VoIP and unified communications applications have caused performance issues with other applications as companies continue to converge communications applications onto their IP networks, according to a recent study conducted by network management vendor Network General.
The study, which polled nearly 600 IT professionals about their converged communications environments, found that nearly 40% of responding companies have suffered application performance problems because of the convergence of communications applications onto the IP network. Almost 20% of respondents said they weren't sure whether the performance problems were directly related to the convergence of communications.
"The overall result here is, 'Yes, we're having performance problems,' " said James Messer, Network General's director of technical marketing. "And if you don't have a way to solve those issues, you're perhaps setting yourself up for bigger problems down the line."
The goal of the study, Messer said, was to show that companies of all sizes are adding communications to their networks, and that is resulting in a massive increase of network traffic. That increase could have a huge impact on existing traffic.
The study found that 75% of companies estimate that a quarter of their network traffic over the past three months was unified communications-related, meaning – among other applications -- VoIP, unified messaging and instant messaging. Forty percent of companies queried said they use integrated voice, video and Web conferencing. Nearly 70% have deployed VoIP, though a mere 12% say voice communication is solely responsible for additional network traffic.
Nevertheless, almost 80% of respondents said they expect the network traffic from all of their communications applications to increase over the next year.
"The old way of looking at and understanding applications isn't working," Messer said. "There's got to be a more logical way, a more comprehensive way. Look at all of these applications as a single IT service and come out of the silos."
The study also found that 60% consider VoIP a critical service in their communications network, while 30% said the Internet is the communications medium that has caused the most additional network traffic.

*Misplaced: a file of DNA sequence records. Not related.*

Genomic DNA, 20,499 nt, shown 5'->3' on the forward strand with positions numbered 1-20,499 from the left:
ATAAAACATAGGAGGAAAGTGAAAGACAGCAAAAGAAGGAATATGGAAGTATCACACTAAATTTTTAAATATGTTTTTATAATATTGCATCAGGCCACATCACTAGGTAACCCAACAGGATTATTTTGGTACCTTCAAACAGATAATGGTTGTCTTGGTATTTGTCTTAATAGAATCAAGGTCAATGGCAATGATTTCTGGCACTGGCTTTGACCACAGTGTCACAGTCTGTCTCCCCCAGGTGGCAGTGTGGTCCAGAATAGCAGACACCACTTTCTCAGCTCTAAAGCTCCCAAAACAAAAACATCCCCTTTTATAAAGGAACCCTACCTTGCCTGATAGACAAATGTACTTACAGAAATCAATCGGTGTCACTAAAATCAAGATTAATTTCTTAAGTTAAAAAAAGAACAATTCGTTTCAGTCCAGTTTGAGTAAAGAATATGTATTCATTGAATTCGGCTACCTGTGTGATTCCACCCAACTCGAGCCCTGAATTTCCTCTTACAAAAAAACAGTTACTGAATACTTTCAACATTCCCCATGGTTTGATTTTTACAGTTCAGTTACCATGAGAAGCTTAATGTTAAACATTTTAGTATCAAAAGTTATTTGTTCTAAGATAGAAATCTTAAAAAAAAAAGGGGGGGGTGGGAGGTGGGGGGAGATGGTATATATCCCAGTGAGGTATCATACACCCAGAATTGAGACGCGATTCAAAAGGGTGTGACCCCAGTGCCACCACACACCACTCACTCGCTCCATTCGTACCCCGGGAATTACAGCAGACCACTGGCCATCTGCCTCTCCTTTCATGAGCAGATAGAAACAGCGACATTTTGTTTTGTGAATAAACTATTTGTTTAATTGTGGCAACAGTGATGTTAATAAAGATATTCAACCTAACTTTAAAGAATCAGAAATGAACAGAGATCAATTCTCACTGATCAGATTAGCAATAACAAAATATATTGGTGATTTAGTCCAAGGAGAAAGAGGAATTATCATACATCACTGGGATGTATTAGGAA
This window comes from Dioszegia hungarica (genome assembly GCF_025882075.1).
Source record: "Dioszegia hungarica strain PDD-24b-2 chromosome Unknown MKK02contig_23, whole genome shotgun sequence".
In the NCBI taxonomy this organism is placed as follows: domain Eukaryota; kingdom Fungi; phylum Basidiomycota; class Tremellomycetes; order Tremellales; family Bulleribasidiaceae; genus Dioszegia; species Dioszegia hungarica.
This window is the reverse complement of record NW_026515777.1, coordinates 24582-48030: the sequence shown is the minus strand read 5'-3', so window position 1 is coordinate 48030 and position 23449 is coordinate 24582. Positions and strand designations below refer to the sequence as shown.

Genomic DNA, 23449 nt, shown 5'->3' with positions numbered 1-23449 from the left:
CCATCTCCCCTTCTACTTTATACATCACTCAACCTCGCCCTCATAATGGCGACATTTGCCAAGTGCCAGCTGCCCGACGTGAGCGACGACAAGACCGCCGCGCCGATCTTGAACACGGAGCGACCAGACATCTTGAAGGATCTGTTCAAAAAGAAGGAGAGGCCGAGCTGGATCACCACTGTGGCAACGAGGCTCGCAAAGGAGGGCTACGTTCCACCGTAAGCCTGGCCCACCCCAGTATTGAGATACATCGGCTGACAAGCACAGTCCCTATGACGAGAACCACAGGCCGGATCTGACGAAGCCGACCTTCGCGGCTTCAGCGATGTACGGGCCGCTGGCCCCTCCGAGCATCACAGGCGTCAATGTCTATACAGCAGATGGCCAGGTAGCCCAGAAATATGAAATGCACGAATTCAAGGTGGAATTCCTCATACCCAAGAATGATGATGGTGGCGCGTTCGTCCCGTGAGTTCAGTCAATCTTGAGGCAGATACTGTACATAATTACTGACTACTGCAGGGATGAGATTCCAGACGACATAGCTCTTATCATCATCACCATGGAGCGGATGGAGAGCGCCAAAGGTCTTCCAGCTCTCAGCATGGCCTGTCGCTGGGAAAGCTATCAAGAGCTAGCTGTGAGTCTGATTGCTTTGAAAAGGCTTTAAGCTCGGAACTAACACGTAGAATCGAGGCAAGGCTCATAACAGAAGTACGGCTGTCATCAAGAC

Additional findings include:
- Nearly half of respondents use email on a mobile device.
- Internet, video, email and Web conferencing account for 78% of IT managers' additional network traffic.
- 79% of employees spend (if any time) 15 minutes or less per day secretly watching Web-based videos at work.
- 45% said that, on a normal day, they use the Internet most often for communications.
- More than half of the respondents said their company supports instant messaging for business purposes.
"The network is getting faster and applications are growing and becoming more complex," Messer said. And though traffic is growing, most companies don't have the means to hire additional staff or the money to boost support and maintenance.
Overall, he said, the findings show that as communications traffic increases, IT managers are going to face more and more challenges.
"With the growth of unified communications and additional new applications, IT departments are finding their environments are becoming increasingly complex, as each new service often comes with unique management tools," Messer said.
But the increase in network complexity hasn't slowed or stopped the communications boom. The study states that only 9% of respondents said they don't yet use some unified communications-related applications in their businesses.
The trend toward unified communications will only grow, according to Messer, as companies want to communicate seamlessly with colleagues and customers while on the road and as more companies devise mobility strategies.
"The increasing mobility of the workplace is driving unified communications to a new usage level," he said. "Additionally, it is through implementing unified communications -- and streamlining business processes to support those communications -- that IT managers will be able to help their companies communicate more effectively."